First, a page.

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Crisis meeting at Royal Northern College of Music

rncm

Faculty and students were summoned this morning to a meeting with the recently installed principal, Linda Merrick. Little was said about the sex-pest allegations made against former head of strings Malcolm Layfield except that it was intimated that one of the teachers was ‘under review’ and that the police were making enquiries.

Few left the meeting reassured that the RNCM intended in any fundamental way to purge itself and its history of alleged sex abuse.

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Comments

  1. Well, to give them a small amount of the benefit of the large amount of doubt, their hands would presumably of necessity be somewhat tied for the foreseeable by the fact of ongoing police enquiries and will likely remain so on the basis of sub judice requirements – and perhaps in any case it’s early days yet for RNCM to make a specific commitment to anything until it’s had a chance (provided that it takes it fully) to investigate its own house and put it in order – but I have to admit that it doesn’t inspire a whole lot of confidence in positive outcomes…

  2. It would be interesting to know if they said something along the lines of: “Any student or teacher who has had concerns over possible inappropriate behaviour by a teacher, should contact X” – with X either being a police officer currently dealing with allegations or else someone independent to the teaching body, who is going to investigate what are obviously serious issues.

    • Well, yes, certainly – a good idea indeed – although it might have been even more potent and appropriate had they said something along the lines of “any student or teacher who has had concerns over possible inappropriate behaviour by a teacher should contact X and then, if necessary, Y” – with X being the head of the school and Y being either a police officer currently dealing with allegations or else some other independent investigator. Why? Because that way the students or teachers concerned would be seen to have been encouraged first to address the person in ultimate charge of the school and then be able to say to the police officer or other independent investigator “I reported this to the school head and I’m now reporting it to you because the head refused to believe me or take any notice”.

      This would surely leave an obdurately errant school head in a more appropriately vulnerable position than otherwise. It might also be a good idea to encourage such complaints to be submitted in writing in order that complainants can retain evidence of their complaints and of having submitted them appropriately.

  3. I am a student at the RNCM and was at the meeting. While not much was said about what specific course of action is going to be taken – after all, it has only been a matter of days since this all re-emerged, the Principal emphasised many times that her absolute priority while dealing with it is the students’ saftey and welfare. I absolutely trust her in this and everyone I spoke to after the meeting felt similarly. Given that it’s a complicated situation I don’t think it’s surprising that no action has been firmly announced yet, and I trust that it will be dealt imminently and effectively.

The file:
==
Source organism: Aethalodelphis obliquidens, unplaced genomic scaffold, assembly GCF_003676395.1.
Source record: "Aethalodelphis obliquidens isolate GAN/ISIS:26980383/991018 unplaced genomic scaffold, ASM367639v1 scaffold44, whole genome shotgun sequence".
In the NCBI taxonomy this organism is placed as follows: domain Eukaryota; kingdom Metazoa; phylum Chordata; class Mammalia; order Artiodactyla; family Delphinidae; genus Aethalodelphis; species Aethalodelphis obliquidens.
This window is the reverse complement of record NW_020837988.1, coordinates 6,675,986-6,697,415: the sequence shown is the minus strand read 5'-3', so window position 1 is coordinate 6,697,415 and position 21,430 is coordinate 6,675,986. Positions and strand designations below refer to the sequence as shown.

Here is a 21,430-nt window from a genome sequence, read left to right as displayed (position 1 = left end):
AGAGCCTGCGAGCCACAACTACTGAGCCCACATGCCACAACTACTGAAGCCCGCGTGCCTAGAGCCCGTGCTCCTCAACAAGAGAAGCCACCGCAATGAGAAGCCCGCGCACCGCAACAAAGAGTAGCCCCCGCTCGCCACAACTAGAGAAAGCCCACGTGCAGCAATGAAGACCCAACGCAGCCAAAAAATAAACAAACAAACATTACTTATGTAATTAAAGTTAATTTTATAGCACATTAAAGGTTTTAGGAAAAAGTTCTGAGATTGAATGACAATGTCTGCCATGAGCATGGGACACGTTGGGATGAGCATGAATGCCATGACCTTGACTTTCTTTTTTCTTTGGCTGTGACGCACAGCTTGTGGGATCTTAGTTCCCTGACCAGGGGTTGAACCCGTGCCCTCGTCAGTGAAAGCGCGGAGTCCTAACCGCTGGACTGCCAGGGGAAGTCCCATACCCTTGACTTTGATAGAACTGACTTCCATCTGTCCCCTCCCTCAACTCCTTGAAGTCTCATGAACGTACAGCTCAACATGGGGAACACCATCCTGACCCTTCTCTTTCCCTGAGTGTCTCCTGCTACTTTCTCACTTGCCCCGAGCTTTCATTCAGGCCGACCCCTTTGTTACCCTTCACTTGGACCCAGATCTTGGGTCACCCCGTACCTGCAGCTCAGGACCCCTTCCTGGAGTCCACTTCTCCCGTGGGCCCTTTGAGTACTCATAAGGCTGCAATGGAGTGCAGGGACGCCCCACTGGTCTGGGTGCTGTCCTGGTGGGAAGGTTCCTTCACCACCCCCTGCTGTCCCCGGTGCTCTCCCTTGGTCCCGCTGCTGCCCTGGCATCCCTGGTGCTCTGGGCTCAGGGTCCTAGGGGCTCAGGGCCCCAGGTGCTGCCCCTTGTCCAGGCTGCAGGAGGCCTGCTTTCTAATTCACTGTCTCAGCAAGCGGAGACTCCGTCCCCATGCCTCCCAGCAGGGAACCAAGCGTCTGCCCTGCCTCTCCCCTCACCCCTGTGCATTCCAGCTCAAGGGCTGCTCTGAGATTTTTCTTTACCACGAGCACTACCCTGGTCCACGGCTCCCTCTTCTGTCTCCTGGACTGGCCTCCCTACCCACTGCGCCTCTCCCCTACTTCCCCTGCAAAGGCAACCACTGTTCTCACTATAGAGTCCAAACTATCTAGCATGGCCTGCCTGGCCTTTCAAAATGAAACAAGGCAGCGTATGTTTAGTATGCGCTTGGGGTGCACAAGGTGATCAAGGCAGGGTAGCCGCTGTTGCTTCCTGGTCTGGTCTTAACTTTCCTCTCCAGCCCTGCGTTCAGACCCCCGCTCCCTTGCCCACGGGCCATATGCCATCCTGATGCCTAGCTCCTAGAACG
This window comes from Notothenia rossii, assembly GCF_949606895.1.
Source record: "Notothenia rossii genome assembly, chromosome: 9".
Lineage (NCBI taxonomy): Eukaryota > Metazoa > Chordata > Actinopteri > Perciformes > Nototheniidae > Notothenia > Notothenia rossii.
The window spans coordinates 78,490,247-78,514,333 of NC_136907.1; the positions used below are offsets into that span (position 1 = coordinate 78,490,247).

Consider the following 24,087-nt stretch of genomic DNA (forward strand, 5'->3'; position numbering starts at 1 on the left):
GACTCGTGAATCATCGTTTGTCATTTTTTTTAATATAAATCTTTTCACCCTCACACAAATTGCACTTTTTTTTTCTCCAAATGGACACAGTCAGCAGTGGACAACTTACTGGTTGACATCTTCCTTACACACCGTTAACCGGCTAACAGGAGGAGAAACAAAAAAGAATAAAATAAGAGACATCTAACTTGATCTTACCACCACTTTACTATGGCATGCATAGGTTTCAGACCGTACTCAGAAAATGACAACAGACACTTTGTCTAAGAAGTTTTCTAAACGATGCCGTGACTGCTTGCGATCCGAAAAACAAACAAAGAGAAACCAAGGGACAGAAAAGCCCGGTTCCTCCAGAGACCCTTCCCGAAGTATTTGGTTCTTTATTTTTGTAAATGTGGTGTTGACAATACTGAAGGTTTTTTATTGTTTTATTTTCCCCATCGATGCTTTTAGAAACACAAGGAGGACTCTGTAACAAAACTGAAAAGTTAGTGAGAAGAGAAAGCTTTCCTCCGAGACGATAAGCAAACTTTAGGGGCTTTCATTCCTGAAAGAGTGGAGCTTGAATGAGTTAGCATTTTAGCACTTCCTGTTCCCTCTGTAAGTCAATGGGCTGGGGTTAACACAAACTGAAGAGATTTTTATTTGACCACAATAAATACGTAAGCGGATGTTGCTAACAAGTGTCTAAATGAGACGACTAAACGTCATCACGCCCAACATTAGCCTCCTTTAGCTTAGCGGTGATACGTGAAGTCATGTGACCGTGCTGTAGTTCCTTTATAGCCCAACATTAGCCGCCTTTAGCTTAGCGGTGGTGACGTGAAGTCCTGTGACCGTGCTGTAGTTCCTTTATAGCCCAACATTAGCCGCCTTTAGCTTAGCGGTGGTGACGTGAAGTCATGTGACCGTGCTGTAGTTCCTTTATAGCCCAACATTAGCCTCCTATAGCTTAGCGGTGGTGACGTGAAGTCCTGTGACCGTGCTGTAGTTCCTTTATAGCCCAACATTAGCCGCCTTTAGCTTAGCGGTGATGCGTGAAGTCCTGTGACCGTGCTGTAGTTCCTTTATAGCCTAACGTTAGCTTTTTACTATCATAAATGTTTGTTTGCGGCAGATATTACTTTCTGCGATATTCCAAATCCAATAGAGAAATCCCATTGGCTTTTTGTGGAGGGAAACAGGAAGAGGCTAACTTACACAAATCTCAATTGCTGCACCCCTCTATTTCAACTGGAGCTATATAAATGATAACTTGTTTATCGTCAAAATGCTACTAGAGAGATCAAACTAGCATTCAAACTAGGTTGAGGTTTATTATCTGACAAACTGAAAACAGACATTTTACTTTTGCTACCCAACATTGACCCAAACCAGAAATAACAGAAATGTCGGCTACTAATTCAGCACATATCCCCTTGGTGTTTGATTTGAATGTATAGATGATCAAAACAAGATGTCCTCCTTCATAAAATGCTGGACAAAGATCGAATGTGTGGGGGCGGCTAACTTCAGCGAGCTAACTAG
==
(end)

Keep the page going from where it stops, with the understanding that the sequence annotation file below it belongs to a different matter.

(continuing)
4. Has Layfield resigned then?

  5. I also am a student at the RNCM. Linda Merrick is very much not part of the old guard. I also have every faith that she will deal with it responsibly and swiftly.

    • Miles Golding says:

      To deal with this responsibly means there must be no suggestion of further cover-up, and explicit evidence that they are confronting the corruption and collusion head-on.

      Take a look at “Latest News” on the RNCM website. Nothing about Layfield.
      http://www.rncm.ac.uk/news/

      Take a look at “Press Centre”. Nothing about Layfield.
      http://www.rncm.ac.uk/about/press-centre/

      • Hmmm; doesn’t inspire confidence overmuch, does it? – but let’s at least give the relatively new broom a reasonable opportunity to make due efforts to sweep clean before drawing conclusions; RNCM’s unlikely to drop out of the spotlight, so it will behove her to get things done and be seen to do so, for this isn’t going away.

  6. Margaret Coltman says:

    ‘Sex-pest’? Really? This is not about a mosquito – the term is offensive to victims and survivors. Rape, molestation, and sexual assault are more appropriate terms.

    • Well, much as this is hardly the time to discuss mere semantics, the term “sex-pest” might not be so inappropriate and, after all, even certain mosquitoes (which you mention) can kill, which is hardly trivial. In any case, the terms “rape, molestation and sexual assault”, along with predation, abuse and the rest – which are indeed appropriate, as you rightly observe, in these most sorry circumstances – are hardly supplanted or even undermined by the use of the term “sex-pest”, notwithstanding its rather obvious tabloid journalistic whiff.

      So – let’s not get hung up on words when this matter is so grave.

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